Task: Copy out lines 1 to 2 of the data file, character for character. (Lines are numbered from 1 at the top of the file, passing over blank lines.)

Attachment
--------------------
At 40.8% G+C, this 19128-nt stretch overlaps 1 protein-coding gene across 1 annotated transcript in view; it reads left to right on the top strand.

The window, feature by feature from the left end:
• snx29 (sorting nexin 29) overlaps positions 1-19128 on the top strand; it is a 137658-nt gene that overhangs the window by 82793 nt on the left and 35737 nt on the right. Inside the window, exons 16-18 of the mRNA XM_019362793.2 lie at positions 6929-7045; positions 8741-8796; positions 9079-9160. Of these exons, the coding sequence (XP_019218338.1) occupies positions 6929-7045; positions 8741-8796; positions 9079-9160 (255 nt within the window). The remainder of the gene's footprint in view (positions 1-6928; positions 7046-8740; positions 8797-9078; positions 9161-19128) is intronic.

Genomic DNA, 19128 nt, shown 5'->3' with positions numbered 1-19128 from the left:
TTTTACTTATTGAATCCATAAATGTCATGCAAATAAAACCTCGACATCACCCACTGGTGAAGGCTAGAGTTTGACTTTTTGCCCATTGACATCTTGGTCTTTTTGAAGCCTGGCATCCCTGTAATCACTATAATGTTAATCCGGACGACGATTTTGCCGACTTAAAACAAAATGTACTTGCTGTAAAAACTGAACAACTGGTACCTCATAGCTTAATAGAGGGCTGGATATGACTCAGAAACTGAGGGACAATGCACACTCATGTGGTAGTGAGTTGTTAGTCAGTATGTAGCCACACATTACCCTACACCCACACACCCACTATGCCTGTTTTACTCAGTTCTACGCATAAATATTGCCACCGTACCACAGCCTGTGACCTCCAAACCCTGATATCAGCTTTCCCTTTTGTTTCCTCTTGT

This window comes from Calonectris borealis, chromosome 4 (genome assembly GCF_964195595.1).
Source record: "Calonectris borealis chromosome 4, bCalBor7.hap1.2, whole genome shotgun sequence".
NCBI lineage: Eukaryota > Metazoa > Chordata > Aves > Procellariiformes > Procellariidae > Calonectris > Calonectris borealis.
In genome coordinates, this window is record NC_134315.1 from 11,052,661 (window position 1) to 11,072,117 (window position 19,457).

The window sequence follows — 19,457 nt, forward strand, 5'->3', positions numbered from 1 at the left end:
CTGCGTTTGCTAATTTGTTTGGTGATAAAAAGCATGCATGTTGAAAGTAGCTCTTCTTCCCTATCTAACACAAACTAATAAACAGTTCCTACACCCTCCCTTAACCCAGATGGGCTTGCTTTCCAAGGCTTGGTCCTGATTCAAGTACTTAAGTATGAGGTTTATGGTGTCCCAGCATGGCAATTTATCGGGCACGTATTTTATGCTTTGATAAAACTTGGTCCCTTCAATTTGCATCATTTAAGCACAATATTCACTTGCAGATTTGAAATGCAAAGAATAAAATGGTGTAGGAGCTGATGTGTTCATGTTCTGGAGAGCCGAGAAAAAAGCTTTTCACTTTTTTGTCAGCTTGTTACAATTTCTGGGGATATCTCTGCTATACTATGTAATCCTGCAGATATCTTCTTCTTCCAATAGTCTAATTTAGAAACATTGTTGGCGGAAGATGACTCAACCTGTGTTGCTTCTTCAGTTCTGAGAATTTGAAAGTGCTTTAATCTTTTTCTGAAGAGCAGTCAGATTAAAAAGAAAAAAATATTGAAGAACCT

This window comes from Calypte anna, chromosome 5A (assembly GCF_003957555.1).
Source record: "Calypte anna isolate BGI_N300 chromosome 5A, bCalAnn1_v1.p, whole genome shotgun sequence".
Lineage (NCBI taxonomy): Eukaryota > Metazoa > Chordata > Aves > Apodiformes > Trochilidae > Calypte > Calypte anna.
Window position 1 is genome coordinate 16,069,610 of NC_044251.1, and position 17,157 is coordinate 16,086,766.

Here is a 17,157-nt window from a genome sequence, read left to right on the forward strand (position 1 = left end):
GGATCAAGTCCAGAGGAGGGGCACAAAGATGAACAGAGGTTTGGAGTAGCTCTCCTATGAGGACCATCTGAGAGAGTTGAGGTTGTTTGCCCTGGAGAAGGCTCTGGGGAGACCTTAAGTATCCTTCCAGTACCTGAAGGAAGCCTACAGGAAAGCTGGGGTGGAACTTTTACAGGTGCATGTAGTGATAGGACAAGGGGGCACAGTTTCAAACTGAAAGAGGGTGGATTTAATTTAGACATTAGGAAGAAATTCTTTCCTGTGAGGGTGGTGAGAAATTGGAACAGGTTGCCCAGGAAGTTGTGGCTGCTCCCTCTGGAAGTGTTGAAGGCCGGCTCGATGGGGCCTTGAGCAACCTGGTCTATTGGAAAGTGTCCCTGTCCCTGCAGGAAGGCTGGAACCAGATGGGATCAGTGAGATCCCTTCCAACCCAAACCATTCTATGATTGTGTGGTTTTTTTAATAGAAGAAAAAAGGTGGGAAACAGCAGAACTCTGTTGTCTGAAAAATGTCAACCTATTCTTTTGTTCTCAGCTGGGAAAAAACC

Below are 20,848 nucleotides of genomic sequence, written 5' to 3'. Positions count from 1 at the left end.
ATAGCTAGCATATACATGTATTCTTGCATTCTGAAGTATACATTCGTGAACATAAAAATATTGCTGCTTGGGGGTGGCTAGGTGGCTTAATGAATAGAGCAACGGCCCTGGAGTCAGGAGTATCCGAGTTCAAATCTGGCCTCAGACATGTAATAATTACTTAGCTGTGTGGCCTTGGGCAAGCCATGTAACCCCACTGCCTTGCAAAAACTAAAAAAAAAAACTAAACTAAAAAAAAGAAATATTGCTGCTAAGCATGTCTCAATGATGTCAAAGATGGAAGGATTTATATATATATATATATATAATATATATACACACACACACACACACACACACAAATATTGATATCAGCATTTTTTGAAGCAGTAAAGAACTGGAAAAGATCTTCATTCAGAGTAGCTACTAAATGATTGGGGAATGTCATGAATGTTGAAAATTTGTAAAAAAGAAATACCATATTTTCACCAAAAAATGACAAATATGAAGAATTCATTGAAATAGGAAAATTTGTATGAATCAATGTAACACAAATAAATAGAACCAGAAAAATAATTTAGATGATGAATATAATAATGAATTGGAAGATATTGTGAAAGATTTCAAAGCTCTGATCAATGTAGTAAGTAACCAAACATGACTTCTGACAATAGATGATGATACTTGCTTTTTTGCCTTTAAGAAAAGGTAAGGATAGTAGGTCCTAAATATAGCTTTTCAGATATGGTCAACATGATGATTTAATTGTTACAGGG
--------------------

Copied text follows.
At 40.8% G+C, this 19128-nt stretch overlaps 1 protein-coding gene across 1 annotated transcript in view; it reads left to right on the top strand.

The window, feature by feature from the left end: